By Carole Reedy
As we near the end of the 2012-2013 season of Met opera transmissions, this month brings the monumental Wagnerian Parsifal and the Met’s lush production of Zandonai’s rarely seen Francesca da Rimini. On April 27, Handel’s Julio Cesar closes the season.
But don’t despair! The 2013-2014 season begins anew in October. Following the description of the two March 2013 operas below, we offer a bit of speculation about the operas under consideration for the 2013-2014 HD season.
Parsifal by Richard Wagner Opening night: July 26, 1882 in Bayreuth, Germany Saturday, March 2, 2013, Auditorio Nacional in Mexico City; Teatro Macedonia Alcalá in Oaxaca City and at other theaters and cinemas throughout Mexico Note early start: 11 am-4:40 pm (lecture by Sergio Vela for Mexican audiences will take place at 9:30 am)
The Met celebrates this bicentennial year of Wagner’s birth with a new production of Wagner’s final opera, directed by Francois Girard. Wagner intended that Parsifal be an event, not just a repertory piece, and indeed it is. Wagner started writing the opera in 1857, but didn’t finish until 25 years later. At the opening in 1882, one attendee remarked that he didn’t know what else Wagner could do in his life. In fact, Wagner died several months later.
This is a story of renewal, about a young man, a “pure fool” according to prophesy, who meets an ailing brotherhood of knights. From that point, his path from suffering to enlightenment and destiny is unveiled. Director Girard warns against a too-literal interpretation of the Christian theme in the opera. “I think Parsifal has been overly depicted as a Christian drama,” he says. “There are strong references—the mass, the wounds of Christ, the Grail, the holy spear. But it also has a very distinct Buddhist and, I would even say, nihilist foundation. We’re trying very hard to rebalance that in our approach.”
The remarkable cast stars tenor Jonas Kaufman. “Jonas is the dream for Parsifal,” according to Girard. “He can sing the music better than anyone, but he also has acting skills that we don’t always see in singers. He’s also a beautiful man with a pure face that this young fool calls for.” The world’s leading Wagnerian bass, René Pape, sings Gurnemanz. The director sums up the five-hour-plus afternoon in these words: “Parsifal is not just an opera—it’s a mission. It’s a sacred piece in the history of music, and I don’t think it’s a piece with which to play tricks. I hope that the contemporary costumes will add to the impression that this is not the story of a distant monastery. It’s us. It’s our suffering, our temptation, our weakness, the violent impulses in us.”
Francesca Da Rimini by Riccardo Zandonai Opening night: Feburary 19, 1914 in Turin, Italy
Saturday, March 16, 2013, Auditorio Nacional in Mexico City; Teatro Macedonia Alcalá in Oaxaca City and at other theaters and cinemas throughout Mexico
Note even earlier start: 10 am-2 pm (with Vela lecture at 8:30 am)
It seems odd that this 20th century Italian opera–Zandonai’s best known work–is performed only occasionally. Operabase statistics tell us it was performed just three times between 2005 and 2010. But the New Grove Dictionary of Opera calls it “one of the most original and polished Italian melodramas of the 20th century, [which] combines a powerful gift for Italian melody … with an exceptional command of orchestration.”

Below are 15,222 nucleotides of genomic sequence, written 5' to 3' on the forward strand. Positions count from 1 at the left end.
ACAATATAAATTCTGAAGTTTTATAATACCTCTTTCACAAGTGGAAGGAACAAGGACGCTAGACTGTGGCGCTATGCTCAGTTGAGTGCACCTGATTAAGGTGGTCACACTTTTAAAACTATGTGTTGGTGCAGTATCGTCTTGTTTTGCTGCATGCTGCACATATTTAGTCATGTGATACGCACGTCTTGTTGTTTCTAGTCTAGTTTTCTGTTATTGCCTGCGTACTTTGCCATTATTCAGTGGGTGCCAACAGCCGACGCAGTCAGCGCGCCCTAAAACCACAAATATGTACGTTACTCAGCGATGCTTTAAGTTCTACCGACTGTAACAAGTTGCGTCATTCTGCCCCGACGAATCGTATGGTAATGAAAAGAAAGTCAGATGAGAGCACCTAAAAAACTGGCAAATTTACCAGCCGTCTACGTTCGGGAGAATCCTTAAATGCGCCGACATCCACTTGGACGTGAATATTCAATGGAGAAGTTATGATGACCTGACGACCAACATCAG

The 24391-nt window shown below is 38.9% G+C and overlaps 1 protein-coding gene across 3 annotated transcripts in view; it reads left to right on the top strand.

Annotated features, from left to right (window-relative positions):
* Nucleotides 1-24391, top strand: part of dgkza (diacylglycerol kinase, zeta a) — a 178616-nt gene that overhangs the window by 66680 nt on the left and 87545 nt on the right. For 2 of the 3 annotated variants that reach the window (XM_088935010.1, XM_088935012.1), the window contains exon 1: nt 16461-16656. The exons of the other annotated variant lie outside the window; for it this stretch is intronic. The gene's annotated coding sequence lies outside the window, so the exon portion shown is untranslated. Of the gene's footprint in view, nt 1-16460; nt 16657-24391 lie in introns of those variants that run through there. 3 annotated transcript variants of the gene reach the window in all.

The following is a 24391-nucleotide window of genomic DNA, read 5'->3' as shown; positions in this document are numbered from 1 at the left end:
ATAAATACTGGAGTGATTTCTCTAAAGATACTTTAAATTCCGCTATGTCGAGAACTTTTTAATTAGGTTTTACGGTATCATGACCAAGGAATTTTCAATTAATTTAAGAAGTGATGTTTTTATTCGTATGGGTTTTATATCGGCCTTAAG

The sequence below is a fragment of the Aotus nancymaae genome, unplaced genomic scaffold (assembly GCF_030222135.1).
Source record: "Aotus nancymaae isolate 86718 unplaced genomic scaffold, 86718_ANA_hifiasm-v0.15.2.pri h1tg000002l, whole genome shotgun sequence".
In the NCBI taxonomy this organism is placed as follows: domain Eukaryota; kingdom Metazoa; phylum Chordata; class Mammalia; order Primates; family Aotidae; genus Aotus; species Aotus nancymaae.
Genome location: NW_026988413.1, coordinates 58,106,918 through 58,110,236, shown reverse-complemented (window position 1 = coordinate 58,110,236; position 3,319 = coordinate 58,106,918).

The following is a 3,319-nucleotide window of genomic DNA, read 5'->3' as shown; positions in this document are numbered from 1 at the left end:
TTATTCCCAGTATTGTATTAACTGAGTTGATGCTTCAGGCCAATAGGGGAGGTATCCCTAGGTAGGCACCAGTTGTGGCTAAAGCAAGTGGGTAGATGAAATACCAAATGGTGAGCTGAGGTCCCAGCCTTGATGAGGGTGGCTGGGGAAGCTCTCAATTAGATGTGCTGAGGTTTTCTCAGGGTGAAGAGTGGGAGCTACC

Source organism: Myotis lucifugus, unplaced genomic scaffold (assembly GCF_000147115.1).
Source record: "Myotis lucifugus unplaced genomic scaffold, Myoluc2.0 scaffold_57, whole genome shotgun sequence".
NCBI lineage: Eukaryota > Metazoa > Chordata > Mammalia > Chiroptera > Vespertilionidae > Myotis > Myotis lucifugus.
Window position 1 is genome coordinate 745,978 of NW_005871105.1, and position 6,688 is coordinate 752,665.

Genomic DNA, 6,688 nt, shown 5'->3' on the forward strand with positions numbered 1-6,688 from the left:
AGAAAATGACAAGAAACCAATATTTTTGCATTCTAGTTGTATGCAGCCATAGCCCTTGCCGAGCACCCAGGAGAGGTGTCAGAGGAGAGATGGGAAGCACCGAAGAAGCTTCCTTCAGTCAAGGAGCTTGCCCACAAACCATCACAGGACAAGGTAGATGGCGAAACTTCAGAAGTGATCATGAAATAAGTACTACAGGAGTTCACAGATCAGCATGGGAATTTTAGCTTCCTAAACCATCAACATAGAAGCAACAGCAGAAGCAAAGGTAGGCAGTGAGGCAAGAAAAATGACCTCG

The opera is based on a play by Gabriele d’Annunzio, inspired by the story of Paolo Malatesta and Francesca da Rimini from Canto V of Dante’s Divine Comedy. Francesca is married to Paolo’s deformed brother. Paolo and Francesca fall in love. Paolo’s other brother also falls in love with Francesca, and you can imagine the results. It all makes for great opera drama and music, of which Zandonai was a master.
In fact, Zandonai was the dying Puccini’s choice to finish his masterpiece Turandot, and Toscanini was in agreement with the decision. But for some obscure reason, Puccini’s son vetoed it and chose Franco Alfano to finish the beloved work. The ravishingly beautiful production of Francesca da Rimini finally returns to the Met after 26 years. Dramatic soprano Eva-Maria Westbroek and tenor Marcello Giordani are the doomed lovers.
Rumor has it…
Don’t hold us to it, but the scuttlebutt (via Salazar’s Opera Family Circle site) says the 2013-2014 Met HD season will include the following operas:
Eugene Onegin, a new production with Anna Nebrebko, Piotr Beczala, and Mariusz Kwiencien Falstaff, a new production conducted by James Levine starring Angela Meade and Stephanie Blythe.
Die Fledermaus, a new production. Prince Igor, a new production. Werther, a new production starring Elina Garanca. The Nose, same production as 2009. La Cenerentola with Joyce Didonato and Juan Diego Flórez. Tosca with Sondra Radvanovsky and Roberto Alagna. La Boheme Rusalka with Renee Fleming. Andrea Chernier And one more–Norma, Cosi Fan Tutti, or Wozzeck.
¡Vamos a ver! We should have confirmation from the Met in a month or so. Whatever the choices, it proves to be ‘una temporada maravillosa!’